June 2021: Teams versus Emergence; Goals versus Ideas
Greetings from Albany, NY.
There are two key pressures that can drive research:
- Goals: Management directed targets, and
- Ideas: Bottom-up emergent research.
Academic institutions definitely fall towards emergence of ideas naturally, where individuals define paths and follow their curiosity (funding detours aside). Industrial counterparts hire researchers to solve their most pressing problems, and naturally fall on the targeted side of research. Modern academia is messing things up by making the number of ideas you come up with the central goal, which should never be a research priority.
In order to attract top academics, tech companies have been lowering pressure on their researchers to contribute directly to progress of core products. Microsoft Research (MSR) is known to have been earliest to this game, investigating the foundations of computing for 30 years. Now, Google and Facebook are the dominant players in re-defining the behavior of large industrial labs.
Google’s deep learning devision, Google Brain, was founded in the height of the deep learning revolution (covered well in Genius Makers) and now is one part of a larger Google AI organization. Facebook AI was founded ultimately in an effort to close the gap to Google and compete for talent and results. There is an open debate as to if Facebook has created a more open and appealing research organization, but Google is by far and away the most proven at translating said research into products (recent example, BERT). Working at Facebook Research seems disorganized, which may feel good for academics who want to shop around their ideas, but it may not be the optimal solution for achieving scientific advancement (especially for these companies who can set their targets independant of academic-norms, such as DeepMind’s goals for impact).
Something that does not come up a lot when discussing Google AI, Facebook AI, Open AI, etc. among my colleagues at Berkeley is the role of research teams. DeepMind, seems to have nailed that on the head. By finding the perfect balance between management and team-driven research, it seems like an environment where researchers have freedom, yet feel as if they are contributing to larger, company-driven objectives. There is a separation between teams and company goals. Researchers interact with and feel close with their team, but can also slot into bigger goals.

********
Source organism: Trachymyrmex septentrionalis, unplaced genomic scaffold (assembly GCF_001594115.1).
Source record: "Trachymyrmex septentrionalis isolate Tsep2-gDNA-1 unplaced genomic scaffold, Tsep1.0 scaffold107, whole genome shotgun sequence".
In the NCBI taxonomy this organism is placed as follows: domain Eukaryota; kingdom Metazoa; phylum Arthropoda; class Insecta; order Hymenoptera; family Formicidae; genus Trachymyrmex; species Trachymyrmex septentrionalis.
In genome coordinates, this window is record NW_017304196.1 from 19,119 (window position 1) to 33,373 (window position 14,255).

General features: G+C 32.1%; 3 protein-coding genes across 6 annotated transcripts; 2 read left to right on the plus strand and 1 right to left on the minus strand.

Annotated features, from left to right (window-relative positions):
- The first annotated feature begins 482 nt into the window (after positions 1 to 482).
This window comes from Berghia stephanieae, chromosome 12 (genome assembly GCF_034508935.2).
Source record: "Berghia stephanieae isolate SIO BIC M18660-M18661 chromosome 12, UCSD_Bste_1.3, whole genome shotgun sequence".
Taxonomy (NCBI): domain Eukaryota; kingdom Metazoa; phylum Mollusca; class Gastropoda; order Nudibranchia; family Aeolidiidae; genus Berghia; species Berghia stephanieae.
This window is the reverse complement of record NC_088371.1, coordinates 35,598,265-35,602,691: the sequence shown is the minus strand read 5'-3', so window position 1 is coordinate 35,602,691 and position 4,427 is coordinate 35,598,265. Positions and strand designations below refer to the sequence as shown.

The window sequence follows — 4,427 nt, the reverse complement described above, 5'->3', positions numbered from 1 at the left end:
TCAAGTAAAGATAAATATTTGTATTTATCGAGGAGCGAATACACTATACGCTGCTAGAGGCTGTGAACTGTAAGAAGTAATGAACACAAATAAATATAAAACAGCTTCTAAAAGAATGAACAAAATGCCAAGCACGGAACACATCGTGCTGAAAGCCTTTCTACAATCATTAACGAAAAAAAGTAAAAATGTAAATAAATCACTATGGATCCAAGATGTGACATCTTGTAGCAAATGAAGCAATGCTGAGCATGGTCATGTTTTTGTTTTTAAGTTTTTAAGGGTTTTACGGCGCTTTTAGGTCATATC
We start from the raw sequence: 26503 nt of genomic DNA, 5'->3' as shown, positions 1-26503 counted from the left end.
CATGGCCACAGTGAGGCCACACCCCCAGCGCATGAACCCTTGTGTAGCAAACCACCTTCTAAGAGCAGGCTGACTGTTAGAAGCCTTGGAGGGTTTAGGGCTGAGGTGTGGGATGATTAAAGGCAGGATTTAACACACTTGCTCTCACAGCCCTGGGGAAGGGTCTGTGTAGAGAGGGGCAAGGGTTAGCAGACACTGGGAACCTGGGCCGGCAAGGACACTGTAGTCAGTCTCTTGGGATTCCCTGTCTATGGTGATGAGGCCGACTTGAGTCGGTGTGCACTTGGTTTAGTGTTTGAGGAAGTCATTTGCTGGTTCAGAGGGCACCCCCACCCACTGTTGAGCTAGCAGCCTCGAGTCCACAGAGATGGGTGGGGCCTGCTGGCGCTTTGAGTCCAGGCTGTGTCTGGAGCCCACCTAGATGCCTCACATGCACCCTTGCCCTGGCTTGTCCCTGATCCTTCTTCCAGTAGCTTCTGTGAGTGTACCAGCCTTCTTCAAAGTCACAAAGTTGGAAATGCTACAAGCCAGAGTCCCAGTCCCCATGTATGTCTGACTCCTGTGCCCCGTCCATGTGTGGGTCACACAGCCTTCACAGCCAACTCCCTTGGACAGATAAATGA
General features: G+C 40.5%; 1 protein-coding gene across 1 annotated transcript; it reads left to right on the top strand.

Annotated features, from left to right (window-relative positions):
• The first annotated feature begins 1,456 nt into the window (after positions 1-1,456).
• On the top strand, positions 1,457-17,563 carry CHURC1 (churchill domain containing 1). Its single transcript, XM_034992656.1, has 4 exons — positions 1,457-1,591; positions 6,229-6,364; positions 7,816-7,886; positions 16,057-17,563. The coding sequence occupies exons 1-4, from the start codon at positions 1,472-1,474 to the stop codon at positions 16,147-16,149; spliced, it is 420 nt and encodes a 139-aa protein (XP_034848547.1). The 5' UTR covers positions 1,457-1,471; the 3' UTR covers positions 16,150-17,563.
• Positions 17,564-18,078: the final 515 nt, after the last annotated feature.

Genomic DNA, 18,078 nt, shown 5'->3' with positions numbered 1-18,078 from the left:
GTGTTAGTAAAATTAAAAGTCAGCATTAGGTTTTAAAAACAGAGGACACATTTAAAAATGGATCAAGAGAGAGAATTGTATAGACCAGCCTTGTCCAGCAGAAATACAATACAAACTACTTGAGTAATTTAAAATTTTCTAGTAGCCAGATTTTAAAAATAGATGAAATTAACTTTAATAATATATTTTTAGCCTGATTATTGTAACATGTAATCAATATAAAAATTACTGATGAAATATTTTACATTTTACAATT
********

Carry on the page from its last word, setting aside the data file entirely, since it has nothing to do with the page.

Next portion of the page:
This excerpt on DeepMind’s differences highlight it well, and forego me any risk of saying anything internal (this post on AlphaFold, see part Why DeepMind?):
Resources also helped and this is not to be underestimated, but I would like to focus on organizational structure as I believe it is the key factor beyond the individual contributors themselves. DeepMind is organized very differently from academic groups. There are minimal administrative requirements, freeing up time to do research. This research is done by professionals working at the same job for years and who have achieved mastery of at least one discipline. Contrast this with academic labs where there is constant turnover of students and postdocs. This is as it should be, as their primary mission is the training of the next generation of scientists. Furthermore, at DeepMind everyone is rowing in the same direction. There is a reason that the AF2 abstract has 18 co-first authors and it is reflective of an incentive structure wholly foreign to academia. Research at universities is ultimately about individual effort and building a personal brand, irrespective of how collaborative one wants to be. This means the power of coordination that DeepMind can leverage is never available to academic groups. Taken together these factors result in a “fast and focused” research paradigm.
For some context, I started a new research internship at DeepMind, and it truly seems like a different and magical place for research (with huge upfront time costs). It also reminds me how much easier it is for me to be fulfilled in work with a team, rather than feeling the constant comparison pressure of normal academic processes. I’ll be doing research on robotics, reinforcement learning, and related fields, so not a big change. I’m getting my feet under me and it feels like it will be a magical experience.
I have also put some more blog posts out in the last month:
- Reward is not enough: Multi-agent scenarios make reward maximization a risk. Discussing when, rather than if, we should believe in the Reward Hypothesis.
- How all machine learning becomes reinforcement learning: I make the case why people iteratively training any model should learn some core concerns of reinforcement learning.
I have been reading Infinite Powers by Steven Strogatz and really appreciating having a job where understanding, enjoying, and utilizing diverse forms of math is a core principal.
See you next month! Search for more!